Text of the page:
Nakasu systematically reviewed studies published after 2000 and performed a PRISMA-compliant meta-analysis of the hazard ratios (HRs) for progression-free survival (PFS) between brain-invasive and noninvasive meningiomas. In five studies that included both benign and higher-grade meningiomas, brain invasion was a significant risk factor for recurrence (HR = 2.45, p = 0.0004). However, in 3 studies comparing “brain-invasive meningioma with otherwise benign histology (BIOB)” with grade I meningioma, brain invasion was not a significant predictor of PFS (HR = 1.49, p = 0.23). Among GIIM per the WHO 2000 criteria, brain invasion was a significant predictor of shorter PFS than noninvasive GIIM (HR = 3.40, p = 0.001) but not per the WHO 2016 criteria (HR 1.13, p = 0.54), as the latter includes BIOB. Meta-regression analysis of seven studies of grade II meningioma showed that more frequent BIOB was associated with lower HRs (p < 0.0001). Hence, there is no rationale for brain invasion as a standalone criterion for grade II meningioma, although almost all studies were retrospective and exhibited highly heterogeneous HRs due to differences in brain-tumor interface data availability 11)
Banan et al. investigated the reproducibility of such a prognostic effect.
They identified two cohorts one consisting of 483 patients with meningioma WHO grade I (M°I) or atypical meningioma WHO grade II (M°II) from Hannover Medical School and the other including atypical meningiomas defined according to the classical WHO criteria (M°IIb) from University Hospital Heidelberg. Follow-up data with a median observation time of 38.2 months were available from 308 cases. These included 243 M°I and 65 M°II patients with the latter group consisting of 25 patients with otherwise benign meningiomas with BI (M°IIa) and 40 with M°IIb.
A significant difference in the progression-free interval (PFI) was found between patients with M°I and M°II, M°I and M°IIa, and those with M°I and M°IIb of both cohorts and each separately. However, PFI of M°IIa and M°IIb patients showed no significant difference. In the multivariate regression analysis adjusted for M°I/M°IIa versus M°IIb, sex, age, extent of resection, and tumor location, BI exhibited the strongest risk of relapse (Hazard ratio: 4.95) serving as an independent predictor of PFI (p = 0.002).
The results clearly support the definition of BI as a single criterion of atypia in WHO classification of 2016 12).
Several studies are providing increasing insights into reliable markers to improve the diagnostic and prognostic assessment of meningioma patients. The evidence of brain invasion (BI) signs and its associated variables has been focused on, and currently, scientific research is investing in the study of key aspects, different methods, and approaches to recognize and evaluate BI. This paradigm shift may have significant repercussions for the diagnostic, prognostic, and therapeutic approach to higher-grade meningioma, as long as the evidence of BI may influence patients’ prognosis and inclusion in clinical trials and indirectly impact adjuvant therapy. We intended to review the current knowledge about the impact of BI in meningioma in the most updated literature and explore the most recent implications on both clinical practice and trials and future directions. According to the PRISMA guidelines, systematic research in the most updated platform was performed in order to provide a complete overview of characteristics, preoperative applications, and potential implications of BI in meningiomas. Nineteen articles were included in the present paper and analyzed according to specific research areas. The detection of brain invasion could represent a crucial factor in meningioma patients’ management, and research is flourishing and promising 13)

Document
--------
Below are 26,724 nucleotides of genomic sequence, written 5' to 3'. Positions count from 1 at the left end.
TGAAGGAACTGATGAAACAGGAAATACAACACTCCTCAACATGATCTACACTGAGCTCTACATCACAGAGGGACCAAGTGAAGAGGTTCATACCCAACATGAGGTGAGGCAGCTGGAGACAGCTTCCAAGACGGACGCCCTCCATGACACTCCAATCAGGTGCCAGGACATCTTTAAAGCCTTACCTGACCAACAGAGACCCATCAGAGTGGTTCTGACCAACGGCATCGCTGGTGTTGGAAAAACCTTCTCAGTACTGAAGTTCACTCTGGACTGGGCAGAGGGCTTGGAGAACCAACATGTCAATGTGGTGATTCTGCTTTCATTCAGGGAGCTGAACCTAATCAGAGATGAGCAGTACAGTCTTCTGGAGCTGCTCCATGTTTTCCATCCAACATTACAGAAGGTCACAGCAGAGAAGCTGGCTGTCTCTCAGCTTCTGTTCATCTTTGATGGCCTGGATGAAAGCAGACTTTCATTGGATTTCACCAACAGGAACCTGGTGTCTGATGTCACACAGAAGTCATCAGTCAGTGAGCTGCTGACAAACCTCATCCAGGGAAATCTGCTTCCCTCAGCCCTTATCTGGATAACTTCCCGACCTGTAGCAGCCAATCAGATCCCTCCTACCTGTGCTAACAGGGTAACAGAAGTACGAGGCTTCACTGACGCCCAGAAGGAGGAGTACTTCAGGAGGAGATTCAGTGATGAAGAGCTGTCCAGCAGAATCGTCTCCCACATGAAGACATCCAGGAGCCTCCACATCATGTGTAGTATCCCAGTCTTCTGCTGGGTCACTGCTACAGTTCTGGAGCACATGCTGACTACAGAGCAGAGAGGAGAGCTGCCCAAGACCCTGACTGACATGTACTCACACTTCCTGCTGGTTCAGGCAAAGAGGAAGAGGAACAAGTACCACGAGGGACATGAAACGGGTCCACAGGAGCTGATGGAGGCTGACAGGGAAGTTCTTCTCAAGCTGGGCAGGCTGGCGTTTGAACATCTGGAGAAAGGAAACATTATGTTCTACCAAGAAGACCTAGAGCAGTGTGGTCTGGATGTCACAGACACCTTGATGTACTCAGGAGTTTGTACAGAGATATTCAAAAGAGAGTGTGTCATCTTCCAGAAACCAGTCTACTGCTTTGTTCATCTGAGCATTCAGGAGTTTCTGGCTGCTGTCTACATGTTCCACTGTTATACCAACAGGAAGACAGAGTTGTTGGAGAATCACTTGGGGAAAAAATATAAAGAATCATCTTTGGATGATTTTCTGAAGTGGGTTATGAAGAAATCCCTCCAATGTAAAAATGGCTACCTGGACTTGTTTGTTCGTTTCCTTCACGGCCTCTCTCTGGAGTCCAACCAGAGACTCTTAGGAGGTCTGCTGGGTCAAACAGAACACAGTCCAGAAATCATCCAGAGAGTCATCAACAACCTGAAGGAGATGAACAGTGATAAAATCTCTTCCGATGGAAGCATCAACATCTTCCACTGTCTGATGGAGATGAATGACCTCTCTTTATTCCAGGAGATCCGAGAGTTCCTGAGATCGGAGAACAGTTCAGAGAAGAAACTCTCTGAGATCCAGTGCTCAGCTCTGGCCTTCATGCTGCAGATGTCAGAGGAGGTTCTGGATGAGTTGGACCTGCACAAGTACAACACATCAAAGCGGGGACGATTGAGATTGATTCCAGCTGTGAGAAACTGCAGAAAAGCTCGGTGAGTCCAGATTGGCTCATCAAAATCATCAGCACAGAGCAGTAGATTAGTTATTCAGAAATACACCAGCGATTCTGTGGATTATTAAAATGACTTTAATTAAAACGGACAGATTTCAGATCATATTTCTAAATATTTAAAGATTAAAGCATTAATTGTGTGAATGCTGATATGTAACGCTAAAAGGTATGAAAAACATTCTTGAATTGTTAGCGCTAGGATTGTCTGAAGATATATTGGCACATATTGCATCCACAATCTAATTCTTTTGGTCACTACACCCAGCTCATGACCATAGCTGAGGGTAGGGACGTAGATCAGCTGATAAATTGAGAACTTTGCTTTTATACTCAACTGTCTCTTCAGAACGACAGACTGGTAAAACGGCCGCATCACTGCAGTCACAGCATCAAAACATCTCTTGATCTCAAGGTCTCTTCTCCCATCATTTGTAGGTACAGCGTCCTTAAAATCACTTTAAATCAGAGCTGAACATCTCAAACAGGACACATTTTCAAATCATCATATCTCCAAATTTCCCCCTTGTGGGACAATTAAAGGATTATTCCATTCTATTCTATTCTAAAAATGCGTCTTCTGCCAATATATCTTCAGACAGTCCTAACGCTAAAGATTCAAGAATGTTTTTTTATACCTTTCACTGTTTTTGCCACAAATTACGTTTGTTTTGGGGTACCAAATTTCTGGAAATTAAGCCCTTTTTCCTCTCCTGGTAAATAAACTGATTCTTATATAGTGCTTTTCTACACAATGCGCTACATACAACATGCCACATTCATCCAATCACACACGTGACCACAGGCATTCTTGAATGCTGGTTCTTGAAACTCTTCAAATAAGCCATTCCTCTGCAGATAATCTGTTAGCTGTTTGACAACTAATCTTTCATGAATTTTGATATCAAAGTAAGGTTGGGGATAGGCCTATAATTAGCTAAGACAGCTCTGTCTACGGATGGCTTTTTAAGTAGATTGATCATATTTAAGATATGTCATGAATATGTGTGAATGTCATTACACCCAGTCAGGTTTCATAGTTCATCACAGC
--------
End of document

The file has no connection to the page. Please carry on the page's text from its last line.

In 2017 Brokinkel et al. reviewed the current knowledge about brain invasion with emphasis on its implications on current and future clinical practice. We found various definitions of brain invasion and approaches for evaluation in surgically obtained specimens described over the past decades. This heterogeneity is reflected by a weak correlation with prognosis and remains controversial. Similarly, associated clinical factors are largely unknown. Preoperative, imaging-guided detection of brain invasion is unspecific, and intraoperative assessment using standard and new high-magnification microscopic techniques remains imprecise. Despite the increasing knowledge about molecular alterations of the tumor/ brain surface, pharmacotherapeutic options targeting brain invasive meningiomas are lacking. Finally, they summarize the impact of brain invasion on histopathological grading in the WHO classifications of brain tumors since 1979. In conclusion, standardized neurosurgical sampling and neuropathological analyses could improve the diagnostic reliability and reproducibility of future studies. Further research is needed to improve pre-and intraoperative visualization of brain invasion and to develop adjuvant, targeted therapies 14).